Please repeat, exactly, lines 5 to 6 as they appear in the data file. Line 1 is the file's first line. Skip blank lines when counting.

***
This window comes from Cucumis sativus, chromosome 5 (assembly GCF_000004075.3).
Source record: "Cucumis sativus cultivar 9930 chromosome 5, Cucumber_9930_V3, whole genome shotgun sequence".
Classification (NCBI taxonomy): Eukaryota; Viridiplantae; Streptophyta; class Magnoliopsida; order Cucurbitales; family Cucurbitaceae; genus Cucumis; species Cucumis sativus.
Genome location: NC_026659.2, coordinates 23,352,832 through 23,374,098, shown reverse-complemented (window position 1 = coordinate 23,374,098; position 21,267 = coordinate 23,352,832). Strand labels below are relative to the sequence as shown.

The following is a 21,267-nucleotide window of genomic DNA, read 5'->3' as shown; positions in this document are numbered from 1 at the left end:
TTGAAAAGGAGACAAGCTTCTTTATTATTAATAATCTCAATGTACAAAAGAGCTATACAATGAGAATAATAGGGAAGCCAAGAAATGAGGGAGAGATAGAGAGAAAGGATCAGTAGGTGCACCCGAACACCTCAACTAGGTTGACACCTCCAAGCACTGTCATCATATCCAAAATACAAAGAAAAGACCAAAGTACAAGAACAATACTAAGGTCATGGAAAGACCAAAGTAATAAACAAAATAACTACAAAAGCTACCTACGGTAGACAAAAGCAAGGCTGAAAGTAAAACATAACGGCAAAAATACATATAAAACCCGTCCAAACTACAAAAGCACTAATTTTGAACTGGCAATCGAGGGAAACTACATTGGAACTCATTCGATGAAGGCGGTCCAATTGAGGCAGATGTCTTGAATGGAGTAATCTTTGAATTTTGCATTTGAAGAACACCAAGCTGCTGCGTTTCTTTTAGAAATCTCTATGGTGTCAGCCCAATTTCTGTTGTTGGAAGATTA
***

The following is a 21,267-nucleotide window of genomic DNA, read 5'->3' as shown; positions in this document are numbered from 1 at the left end:
TTGAAAAGGAGACAAGCTTCTTTATTATTAATAATCTCAATGTACAAAAGAGCTATACAATGAGAATAATAGGGAAGCCAAGAAATGAGGGAGAGATAGAGAGAAAGGATCAGTAGGTGCACCCGAACACCTCAACTAGGTTGACACCTCCAAGCACTGTCATCATATCCAAAATACAAAGAAAAGACCAAAGTACAAGAACAATACTAAGGTCATGGAAAGACCAAAGTAATAAACAAAATAACTACAAAAGCTACCTACGGTAGACAAAAGCAAGGCTGAAAGTAAAACATAACGGCAAAAATACATATAAAACCCGTCCAAACTACAAAAGCACTAATTTTGAACTGGCAATCGAGGGAAACTACATTGGAACTCATTCGATGAAGGCGGTCCAATTGAGGCAGATGTCTTGAATGGAGTAATCTTTGAATTTTGCATTTGAAGAACACCAAGCTGCTGCGTTTCTTTTAGAAATCTCTATGGTGTCAGCCCAATTTCTGTTGTTGGAAGATTA